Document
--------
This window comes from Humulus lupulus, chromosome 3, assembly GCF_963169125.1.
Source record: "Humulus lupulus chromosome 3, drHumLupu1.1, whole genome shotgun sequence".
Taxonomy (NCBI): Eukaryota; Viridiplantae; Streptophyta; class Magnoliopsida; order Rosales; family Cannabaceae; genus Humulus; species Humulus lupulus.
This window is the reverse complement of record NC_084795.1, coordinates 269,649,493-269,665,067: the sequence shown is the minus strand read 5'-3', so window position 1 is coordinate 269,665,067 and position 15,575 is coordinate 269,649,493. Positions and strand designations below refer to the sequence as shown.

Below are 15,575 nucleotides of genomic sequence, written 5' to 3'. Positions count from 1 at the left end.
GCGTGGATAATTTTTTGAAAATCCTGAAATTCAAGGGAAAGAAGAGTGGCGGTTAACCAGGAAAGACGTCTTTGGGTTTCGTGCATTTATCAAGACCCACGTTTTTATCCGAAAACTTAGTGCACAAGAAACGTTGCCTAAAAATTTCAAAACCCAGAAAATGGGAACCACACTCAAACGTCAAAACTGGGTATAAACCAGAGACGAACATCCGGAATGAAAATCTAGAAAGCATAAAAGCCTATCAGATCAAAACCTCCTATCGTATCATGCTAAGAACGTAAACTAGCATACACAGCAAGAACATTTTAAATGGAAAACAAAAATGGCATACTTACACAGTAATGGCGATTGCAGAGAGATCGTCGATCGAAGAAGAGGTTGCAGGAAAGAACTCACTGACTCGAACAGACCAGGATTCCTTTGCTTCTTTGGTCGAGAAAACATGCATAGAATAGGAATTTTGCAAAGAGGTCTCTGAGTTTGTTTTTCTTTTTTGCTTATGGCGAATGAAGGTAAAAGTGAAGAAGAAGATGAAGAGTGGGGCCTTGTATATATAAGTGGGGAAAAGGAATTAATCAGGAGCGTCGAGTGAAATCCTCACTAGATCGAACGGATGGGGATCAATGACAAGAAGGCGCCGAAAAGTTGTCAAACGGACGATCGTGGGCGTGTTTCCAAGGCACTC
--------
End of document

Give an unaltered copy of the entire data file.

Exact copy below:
This window comes from Humulus lupulus, chromosome 3, assembly GCF_963169125.1.
Source record: "Humulus lupulus chromosome 3, drHumLupu1.1, whole genome shotgun sequence".
Taxonomy (NCBI): Eukaryota; Viridiplantae; Streptophyta; class Magnoliopsida; order Rosales; family Cannabaceae; genus Humulus; species Humulus lupulus.
This window is the reverse complement of record NC_084795.1, coordinates 269,649,493-269,665,067: the sequence shown is the minus strand read 5'-3', so window position 1 is coordinate 269,665,067 and position 15,575 is coordinate 269,649,493. Positions and strand designations below refer to the sequence as shown.

Below are 15,575 nucleotides of genomic sequence, written 5' to 3'. Positions count from 1 at the left end.
GCGTGGATAATTTTTTGAAAATCCTGAAATTCAAGGGAAAGAAGAGTGGCGGTTAACCAGGAAAGACGTCTTTGGGTTTCGTGCATTTATCAAGACCCACGTTTTTATCCGAAAACTTAGTGCACAAGAAACGTTGCCTAAAAATTTCAAAACCCAGAAAATGGGAACCACACTCAAACGTCAAAACTGGGTATAAACCAGAGACGAACATCCGGAATGAAAATCTAGAAAGCATAAAAGCCTATCAGATCAAAACCTCCTATCGTATCATGCTAAGAACGTAAACTAGCATACACAGCAAGAACATTTTAAATGGAAAACAAAAATGGCATACTTACACAGTAATGGCGATTGCAGAGAGATCGTCGATCGAAGAAGAGGTTGCAGGAAAGAACTCACTGACTCGAACAGACCAGGATTCCTTTGCTTCTTTGGTCGAGAAAACATGCATAGAATAGGAATTTTGCAAAGAGGTCTCTGAGTTTGTTTTTCTTTTTTGCTTATGGCGAATGAAGGTAAAAGTGAAGAAGAAGATGAAGAGTGGGGCCTTGTATATATAAGTGGGGAAAAGGAATTAATCAGGAGCGTCGAGTGAAATCCTCACTAGATCGAACGGATGGGGATCAATGACAAGAAGGCGCCGAAAAGTTGTCAAACGGACGATCGTGGGCGTGTTTCCAAGGCACTC